|General background: In 1865, Britain and Bhutan
signed the Treaty of Sinchulu, under which Bhutan would
receive an annual subsidy in exchange for ceding some
border land. Under British influence, a monarchy was
set up in 1907; three years later, a treaty was signed
whereby the British agreed not to interfere in Bhutanese
internal affairs and Bhutan allowed Britain to direct
its foreign affairs. This role was assumed by independent
India after 1947. Two years later, a formal Indo-Bhutanese
accord returned the areas of Bhutan annexed by the British,
formalized the annual subsidies the country received,
and defined India's responsibilities in defense and
foreign relations. A refugee issue of some 100,000 Bhutanese
in Nepal remains unresolved; 90% of the refugees are
housed in seven United Nations Office of the High Commissioner
for Refugees (UNHCR) camps. Maoist Assamese separatists
from India, who have established themselves in the southeast
portion of Bhutan, have drawn Indian cross-border incursions.
Area comparative: About half the size of
Climate: Varies; tropical in
southern plains; cool winters and hot summers in central
valleys; severe winters and cool summers in Himalayas.
Terrain: Mostly mountainous with some fertile
valleys and savanna.
Ethnic groups: Bhote 50%, ethnic Nepalese
35% (includes Lhotsampas--one of several Nepalese
ethnic groups), indigenous or migrant tribes 15%
Religions: Lamaistic Buddhist 75%, Indian-
and Nepalese-influenced Hinduism 25%
Language: Dzongkha (official), Bhotes speak
various Tibetan dialects, Nepalese speak various Nepalese
Government type: Monarchy; special treaty
relationship with India
Legal system: Based on Indian law and English
common law; has not accepted compulsory ICJ jurisdiction
Economic overview: The economy, one of the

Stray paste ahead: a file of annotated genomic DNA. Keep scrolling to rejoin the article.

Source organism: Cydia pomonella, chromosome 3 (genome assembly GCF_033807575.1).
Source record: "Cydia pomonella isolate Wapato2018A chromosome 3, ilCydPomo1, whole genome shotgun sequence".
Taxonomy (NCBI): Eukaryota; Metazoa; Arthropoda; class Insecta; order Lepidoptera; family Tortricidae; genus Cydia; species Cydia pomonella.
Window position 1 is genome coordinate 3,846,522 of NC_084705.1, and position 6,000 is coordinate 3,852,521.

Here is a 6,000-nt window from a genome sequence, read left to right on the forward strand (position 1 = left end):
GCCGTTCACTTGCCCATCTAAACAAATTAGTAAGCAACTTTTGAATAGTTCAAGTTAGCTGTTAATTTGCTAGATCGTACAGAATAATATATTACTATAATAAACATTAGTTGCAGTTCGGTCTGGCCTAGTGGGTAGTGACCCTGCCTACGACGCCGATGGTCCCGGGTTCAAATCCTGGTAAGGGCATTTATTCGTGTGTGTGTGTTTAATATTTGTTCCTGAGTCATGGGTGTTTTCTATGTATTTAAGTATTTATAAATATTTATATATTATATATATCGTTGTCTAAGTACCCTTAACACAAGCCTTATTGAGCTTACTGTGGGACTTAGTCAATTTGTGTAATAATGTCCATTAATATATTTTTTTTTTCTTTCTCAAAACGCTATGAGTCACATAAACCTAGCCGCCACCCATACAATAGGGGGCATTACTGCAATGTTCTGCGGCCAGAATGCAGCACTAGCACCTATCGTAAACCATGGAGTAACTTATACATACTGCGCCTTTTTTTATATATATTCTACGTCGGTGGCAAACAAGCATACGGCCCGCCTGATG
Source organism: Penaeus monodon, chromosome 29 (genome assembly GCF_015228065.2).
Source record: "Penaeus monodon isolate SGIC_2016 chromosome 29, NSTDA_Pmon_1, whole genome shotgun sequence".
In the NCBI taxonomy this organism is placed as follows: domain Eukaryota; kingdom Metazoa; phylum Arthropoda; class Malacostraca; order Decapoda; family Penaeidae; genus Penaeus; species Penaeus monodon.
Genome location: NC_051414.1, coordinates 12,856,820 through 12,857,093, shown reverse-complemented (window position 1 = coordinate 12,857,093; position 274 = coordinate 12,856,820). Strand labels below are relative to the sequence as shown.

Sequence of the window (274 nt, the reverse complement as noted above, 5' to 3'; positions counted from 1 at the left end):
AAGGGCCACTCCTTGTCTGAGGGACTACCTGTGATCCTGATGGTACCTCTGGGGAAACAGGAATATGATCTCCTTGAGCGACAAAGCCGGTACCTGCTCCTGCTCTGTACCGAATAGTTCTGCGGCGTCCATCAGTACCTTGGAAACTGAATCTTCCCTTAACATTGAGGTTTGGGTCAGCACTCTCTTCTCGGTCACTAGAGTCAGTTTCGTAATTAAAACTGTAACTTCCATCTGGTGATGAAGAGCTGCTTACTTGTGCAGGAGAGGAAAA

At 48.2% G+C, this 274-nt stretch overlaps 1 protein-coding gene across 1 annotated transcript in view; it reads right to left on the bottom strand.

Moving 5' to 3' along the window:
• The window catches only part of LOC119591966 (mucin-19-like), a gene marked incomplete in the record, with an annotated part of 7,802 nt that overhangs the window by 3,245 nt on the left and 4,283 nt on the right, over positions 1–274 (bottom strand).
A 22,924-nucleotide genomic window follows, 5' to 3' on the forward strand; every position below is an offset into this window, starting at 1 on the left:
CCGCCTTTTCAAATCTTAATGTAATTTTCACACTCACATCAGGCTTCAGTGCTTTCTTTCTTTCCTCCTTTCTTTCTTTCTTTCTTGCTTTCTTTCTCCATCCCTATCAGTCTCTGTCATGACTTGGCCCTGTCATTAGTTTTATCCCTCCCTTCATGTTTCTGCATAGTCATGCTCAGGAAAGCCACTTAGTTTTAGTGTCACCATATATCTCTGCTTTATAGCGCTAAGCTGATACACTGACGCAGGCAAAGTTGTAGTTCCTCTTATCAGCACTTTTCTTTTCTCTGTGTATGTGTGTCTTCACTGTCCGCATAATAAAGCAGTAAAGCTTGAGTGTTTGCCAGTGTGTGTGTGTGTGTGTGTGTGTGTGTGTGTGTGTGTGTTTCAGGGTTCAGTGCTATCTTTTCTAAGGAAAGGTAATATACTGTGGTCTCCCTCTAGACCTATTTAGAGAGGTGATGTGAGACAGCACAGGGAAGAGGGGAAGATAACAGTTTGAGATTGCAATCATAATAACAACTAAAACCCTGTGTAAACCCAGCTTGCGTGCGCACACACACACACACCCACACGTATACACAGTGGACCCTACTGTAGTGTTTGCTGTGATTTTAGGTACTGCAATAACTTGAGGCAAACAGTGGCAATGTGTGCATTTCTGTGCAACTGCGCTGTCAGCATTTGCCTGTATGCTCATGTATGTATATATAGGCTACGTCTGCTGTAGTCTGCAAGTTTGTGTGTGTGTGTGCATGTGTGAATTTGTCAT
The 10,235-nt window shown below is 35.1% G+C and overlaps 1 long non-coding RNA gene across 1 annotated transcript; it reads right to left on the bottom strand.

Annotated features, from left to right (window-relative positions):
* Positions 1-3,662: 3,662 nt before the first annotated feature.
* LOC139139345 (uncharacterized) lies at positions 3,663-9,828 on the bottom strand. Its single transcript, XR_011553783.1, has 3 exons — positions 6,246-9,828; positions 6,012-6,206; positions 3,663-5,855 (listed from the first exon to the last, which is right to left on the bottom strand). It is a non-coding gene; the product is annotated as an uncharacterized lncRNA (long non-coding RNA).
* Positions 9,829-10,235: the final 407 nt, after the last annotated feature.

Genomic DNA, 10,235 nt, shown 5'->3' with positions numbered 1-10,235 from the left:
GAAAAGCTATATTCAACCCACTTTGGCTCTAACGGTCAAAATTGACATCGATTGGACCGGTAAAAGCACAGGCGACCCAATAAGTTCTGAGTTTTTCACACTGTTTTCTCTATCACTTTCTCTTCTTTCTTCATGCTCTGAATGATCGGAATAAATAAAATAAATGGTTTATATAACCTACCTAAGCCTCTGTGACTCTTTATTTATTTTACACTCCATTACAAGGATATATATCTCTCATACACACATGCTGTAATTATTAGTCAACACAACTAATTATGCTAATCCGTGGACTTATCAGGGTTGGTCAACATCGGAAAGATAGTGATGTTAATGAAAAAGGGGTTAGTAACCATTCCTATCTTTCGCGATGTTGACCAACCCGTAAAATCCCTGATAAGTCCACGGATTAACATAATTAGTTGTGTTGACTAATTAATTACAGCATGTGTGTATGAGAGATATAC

world's smallest and least developed, is based on
agriculture and forestry, providing the main livelihood
for more than 90% of the population. Agriculture consists
largely of subsistence farming and animal husbandry.
Rugged mountains dominate the terrain and make the
building of roads and other infrastructure difficult
and expensive. The economy is closely aligned with
India's through strong trade and monetary links. The
industrial sector is technologically backward, with
most production of the cottage industry type. Most
development projects, such as road construction, rely
on Indian migrant labour. Bhutan's hydropower potential
and its attraction for tourists are key resources.
The Bhutanese Government has made some progress in
expanding the nation's productive base and improving
social welfare. Model education, social, and environment
programs in Bhutan are underway with support from
multilateral development organizations. Each economic
program takes into account the government's desire
to protect the country's environment and cultural
traditions. Detailed controls and uncertain policies
in areas like industrial licensing, trade, labour,
and finance continue to hamper foreign investment.
Major hydroelectric projects will lead expansion of
GDP in 2002 by an estimated 6%.
Communication/Telephone system: Domestic telephone
service is very poor with few telephones in use, international
telephone and telegraph service is by landline through
India; a satellite earth station was planned (1990).
Places of interest: Nestling in the heart of
the great Himalayas, it remained in self-imposed isolation
for centuries, aloof from the rest of the world. Since
its doors were cautiously opened in 1974, visitors
have been mesmerized: the environment is pristine,
the scenery and architecture awesome, the people hospitable
and charming, and the culture unique in its purity.
Travel Tips: Travel in Assam is seriously discouraged
due to intense security problems posed by Indian separatist
groups such as the United Liberation Front of Assam
(ULFA) who are seeking their own independent homeland.
This route was closed to all foreigners except Indian
travelers in late 2001.